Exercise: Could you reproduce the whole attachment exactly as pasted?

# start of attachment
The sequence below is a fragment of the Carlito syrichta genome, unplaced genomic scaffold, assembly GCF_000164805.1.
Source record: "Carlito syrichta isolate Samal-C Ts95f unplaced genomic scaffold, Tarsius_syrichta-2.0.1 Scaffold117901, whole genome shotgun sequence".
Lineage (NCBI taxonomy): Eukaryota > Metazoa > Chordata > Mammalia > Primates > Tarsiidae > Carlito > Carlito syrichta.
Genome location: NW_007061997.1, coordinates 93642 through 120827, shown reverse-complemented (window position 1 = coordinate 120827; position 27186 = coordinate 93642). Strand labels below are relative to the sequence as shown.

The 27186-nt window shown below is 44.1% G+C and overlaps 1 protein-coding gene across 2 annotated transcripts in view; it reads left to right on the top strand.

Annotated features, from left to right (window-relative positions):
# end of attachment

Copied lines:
The sequence below is a fragment of the Carlito syrichta genome, unplaced genomic scaffold, assembly GCF_000164805.1.
Source record: "Carlito syrichta isolate Samal-C Ts95f unplaced genomic scaffold, Tarsius_syrichta-2.0.1 Scaffold117901, whole genome shotgun sequence".
Lineage (NCBI taxonomy): Eukaryota > Metazoa > Chordata > Mammalia > Primates > Tarsiidae > Carlito > Carlito syrichta.
Genome location: NW_007061997.1, coordinates 93642 through 120827, shown reverse-complemented (window position 1 = coordinate 120827; position 27186 = coordinate 93642). Strand labels below are relative to the sequence as shown.

The 27186-nt window shown below is 44.1% G+C and overlaps 1 protein-coding gene across 2 annotated transcripts in view; it reads left to right on the top strand.

Annotated features, from left to right (window-relative positions):